This Op-Ed was published May 12, 2022 on NJ.com.
New Jersey wears its egalitarian spirit on her sleeve. No royalty here. Each of us deserves our own shot at success. So as the new president at Montclair State University, I was shocked that the unequal treatment of New Jersey’s college students is shrugged off like traffic on the GWB, just an unavoidable fact of life.
The complex structure of New Jersey’s state investment in college students obscures this surprising reality, but the picture is clear if you pull it apart. Start with the core appropriation to each of the Garden State’s 11 public universities.
A student’s choice of school may mean that the state invests more than $7,000 per student annually in her school or less than $3,000! Some of this disparity can be explained by differences in institutional profile but that only gets you so far.
Consider my students at Montclair State University who receive one of the lowest state investments, just $3,047 per student each year in state funding. That’s 30% below the average per student at the other 10 public universities — and a staggering 50% less than the per-student appropriation at the three other public research universities.
Indeed, the inequities are even greater if you include a confusing but critical component of state investment in higher education: coverage of health care and pensions for some university employees. The number covered varies by institution. It is set by the legislature, not guided by enrollment or any other formula.
Just do the math to see how this plays out. At the average NJ research university, it takes seven students to “earn” a single state-supported faculty or staff position. At Montclair, it takes 14 students! Are Montclair students worth only half the investment of students who attend other schools?
Now funding is not destiny. Grit and hard work have a lot to do with success. I am proud that Montclair State University students perform as well as or better than students at other senior public universities.
Graduation rates are similar overall and higher for Hispanic and African American students. They are supported by a Montclair faculty and staff that operate at an incredible level of efficiency – 20% fewer employees per student than the average – with a cost per degree lower than all but one in-person, four-year state institution.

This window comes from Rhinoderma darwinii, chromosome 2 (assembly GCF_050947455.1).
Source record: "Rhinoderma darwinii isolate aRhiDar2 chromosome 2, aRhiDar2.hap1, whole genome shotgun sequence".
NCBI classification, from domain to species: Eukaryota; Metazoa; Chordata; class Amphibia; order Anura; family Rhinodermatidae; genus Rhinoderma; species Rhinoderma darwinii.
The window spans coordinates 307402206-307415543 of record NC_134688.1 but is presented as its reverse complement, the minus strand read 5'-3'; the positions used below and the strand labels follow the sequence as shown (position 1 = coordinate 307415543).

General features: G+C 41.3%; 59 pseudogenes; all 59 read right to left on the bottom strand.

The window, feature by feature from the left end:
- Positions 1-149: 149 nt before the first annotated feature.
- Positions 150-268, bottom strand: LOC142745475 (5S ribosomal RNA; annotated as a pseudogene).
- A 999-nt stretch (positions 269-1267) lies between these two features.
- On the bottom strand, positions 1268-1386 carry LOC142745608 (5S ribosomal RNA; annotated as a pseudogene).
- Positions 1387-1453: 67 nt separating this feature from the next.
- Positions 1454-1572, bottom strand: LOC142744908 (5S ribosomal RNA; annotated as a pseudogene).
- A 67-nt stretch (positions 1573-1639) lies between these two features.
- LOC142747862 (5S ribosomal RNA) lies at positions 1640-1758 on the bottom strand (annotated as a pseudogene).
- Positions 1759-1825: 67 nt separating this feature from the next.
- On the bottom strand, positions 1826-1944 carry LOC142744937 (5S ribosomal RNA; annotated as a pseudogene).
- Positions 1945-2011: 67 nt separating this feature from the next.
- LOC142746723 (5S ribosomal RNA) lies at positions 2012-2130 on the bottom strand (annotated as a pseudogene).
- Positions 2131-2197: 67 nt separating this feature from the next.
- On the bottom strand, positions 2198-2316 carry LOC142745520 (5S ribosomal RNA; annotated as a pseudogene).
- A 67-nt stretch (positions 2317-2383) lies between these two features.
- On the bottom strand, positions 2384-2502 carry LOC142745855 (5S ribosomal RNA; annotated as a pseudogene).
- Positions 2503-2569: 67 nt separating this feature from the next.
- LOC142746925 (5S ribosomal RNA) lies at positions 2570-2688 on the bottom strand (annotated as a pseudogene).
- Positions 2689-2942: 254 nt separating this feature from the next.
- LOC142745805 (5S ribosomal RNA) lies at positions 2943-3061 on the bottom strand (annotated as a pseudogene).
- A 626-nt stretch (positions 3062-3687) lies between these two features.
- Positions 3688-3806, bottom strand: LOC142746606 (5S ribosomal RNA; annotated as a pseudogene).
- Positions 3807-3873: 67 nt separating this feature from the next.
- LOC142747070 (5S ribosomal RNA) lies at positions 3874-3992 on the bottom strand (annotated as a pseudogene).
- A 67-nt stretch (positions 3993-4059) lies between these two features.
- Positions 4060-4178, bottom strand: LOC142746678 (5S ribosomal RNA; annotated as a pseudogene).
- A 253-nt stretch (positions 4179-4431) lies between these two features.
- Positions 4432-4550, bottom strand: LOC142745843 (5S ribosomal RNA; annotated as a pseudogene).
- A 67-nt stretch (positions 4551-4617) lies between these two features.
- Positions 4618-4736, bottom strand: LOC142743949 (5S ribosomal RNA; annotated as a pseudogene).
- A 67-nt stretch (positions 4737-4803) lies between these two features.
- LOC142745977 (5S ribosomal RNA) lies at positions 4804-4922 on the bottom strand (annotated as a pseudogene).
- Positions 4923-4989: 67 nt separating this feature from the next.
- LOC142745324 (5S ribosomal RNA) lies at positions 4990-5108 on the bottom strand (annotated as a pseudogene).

We are a recognized leader in social mobility and our students defy expectations. Indeed, Montclair students outpace the graduation rates predicted by their family income by the largest margin in the nation. And they do so while achieving excellence in key fields including education, business, science, communications, health and the arts.
We make this happen by running a lean, mission-focused institution made up of faculty and staff who are passionately dedicated to student success.
This is what we owe our students and the people of New Jersey, our largest investor, and we should be held accountable for these results.
Now there is a highly uncomfortable reality about the disparity in funding that must be addressed. Each institution has a different demographic profile. One strength of Montclair is the fantastic diversity of our majority-minority student population. Here’s the thing though. When you look at the state’s investment per student through the lens of racial and economic equity, it is obvious that New Jersey invests less in minority and low-income students. Let me be clear. I am not saying the intent is discriminatory but it is the effect nonetheless.
This is simply the result of students flocking to Montclair and other growing institutions, drawn to high-quality programs and stellar results in terms of graduation and employment. These hard-working minority students are being shortchanged as a result of their shrewd focus on outcomes. It’s not right, and I must call out this unfair and counterproductive policy because these are not abstract statistics to me. They represent real people.
Like Hunter, a hard-working student from Elizabeth who is the first in his family to pursue a college degree. Or Sienna, a senior from East Orange, who launched her own line of hair-care products for women of color while attending Montclair full-time.
My students speak passionately about their dreams, about the meaning of a degree for their families, and about their plans to give back to their communities. They are not just working hard in their classes but holding down jobs and taking care of families. It isn’t easy, and I am so proud of them.
The people of New Jersey have no interest in continuing the indefensible disparities that are obscured by the politics of budget-making. They see that all of Montclair’s 21,000 students — and underfunded students at other institutions — offer the same fantastic return on public investment. That is, after all, the premise of enlightened, important policies like the Garden State Guarantee.
Our legislators have the power to start righting this wrong in the current budget. My colleagues at six public universities have come together to propose a common-sense starting point: set a floor of $3,750 annual investment per student. That would still allow for significant variation reflecting institutional differences. It will not erase all of the inequities, but it gets the ball rolling. Now is the time to bring an equity lens to our higher education funding system. Let’s get this done. Our students deserve no less.
Jonathan G S Koppell